Adding a sidewalk or walking path would cost far more than it would in a developed area because there would be a considerable amount of dirt work. There are also trees that would need to be removed, utilities to relocate, and of course the issue of land ownership and responsibility since the person who owns that farmland is probably not keen on the idea of spending a million bucks of his or her own cash to pay for it nor would they be happy about a swath of their land being taken without compensation. You could pay for 25 years of 100% bussing before you could ever offset the cost of installing sidewalks, and even after they were built they would still only benefit a VERY small number of kids.
As that area is developed (and there are plans to do so) this will begin to be a moot point as sidewalks come with residential development. The road will ultimately be widened all the way to I-29 and proper shoulders / sidewalks will be added - but these things take time.
It wouldn't be a good use of taxpayer funds to install a walking path or sidewalks which would only be used for two or three years before being ripped out and replaced as the road and neighborhoods are developed/improved. This is why the school district opted for 100% bussing for every single student and why they even added a later bus for those kids who have after-school activities. The district is working with the families and putting the safety and well-being of the students ahead of convenience.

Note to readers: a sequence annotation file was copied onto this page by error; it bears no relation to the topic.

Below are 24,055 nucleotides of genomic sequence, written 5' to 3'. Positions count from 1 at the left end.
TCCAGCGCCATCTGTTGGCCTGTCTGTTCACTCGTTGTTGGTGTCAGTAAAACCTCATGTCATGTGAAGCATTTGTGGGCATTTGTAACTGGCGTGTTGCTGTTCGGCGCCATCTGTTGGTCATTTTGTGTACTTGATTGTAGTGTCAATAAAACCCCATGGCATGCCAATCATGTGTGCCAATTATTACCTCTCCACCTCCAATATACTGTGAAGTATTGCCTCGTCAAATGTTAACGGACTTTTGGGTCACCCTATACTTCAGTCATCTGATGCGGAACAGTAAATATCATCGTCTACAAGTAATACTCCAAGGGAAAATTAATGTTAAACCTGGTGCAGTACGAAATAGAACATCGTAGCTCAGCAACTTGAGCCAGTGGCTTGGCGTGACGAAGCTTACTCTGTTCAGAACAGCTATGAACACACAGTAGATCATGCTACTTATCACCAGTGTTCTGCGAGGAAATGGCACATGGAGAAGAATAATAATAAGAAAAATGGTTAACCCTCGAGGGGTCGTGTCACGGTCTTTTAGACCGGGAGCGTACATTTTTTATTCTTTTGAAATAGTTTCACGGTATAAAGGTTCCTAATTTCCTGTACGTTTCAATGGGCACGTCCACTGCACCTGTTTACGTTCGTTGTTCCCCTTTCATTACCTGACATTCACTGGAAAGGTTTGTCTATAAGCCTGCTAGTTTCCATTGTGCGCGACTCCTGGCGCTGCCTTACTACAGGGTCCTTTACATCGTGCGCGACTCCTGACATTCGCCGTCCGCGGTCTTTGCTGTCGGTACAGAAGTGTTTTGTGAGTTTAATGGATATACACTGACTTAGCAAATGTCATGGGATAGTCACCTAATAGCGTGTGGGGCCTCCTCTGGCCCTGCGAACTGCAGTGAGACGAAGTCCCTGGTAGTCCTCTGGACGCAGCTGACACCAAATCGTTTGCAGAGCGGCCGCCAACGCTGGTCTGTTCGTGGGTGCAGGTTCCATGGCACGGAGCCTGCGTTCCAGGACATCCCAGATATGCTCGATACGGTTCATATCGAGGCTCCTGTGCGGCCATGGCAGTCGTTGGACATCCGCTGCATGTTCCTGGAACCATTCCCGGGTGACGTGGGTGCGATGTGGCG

Can you imagine the complaints if a kid was hit by a car as they walked along the edge of the road? The sun is in the eyes of a lot of drivers at the same time kids are walking to school... do we really want to risk it?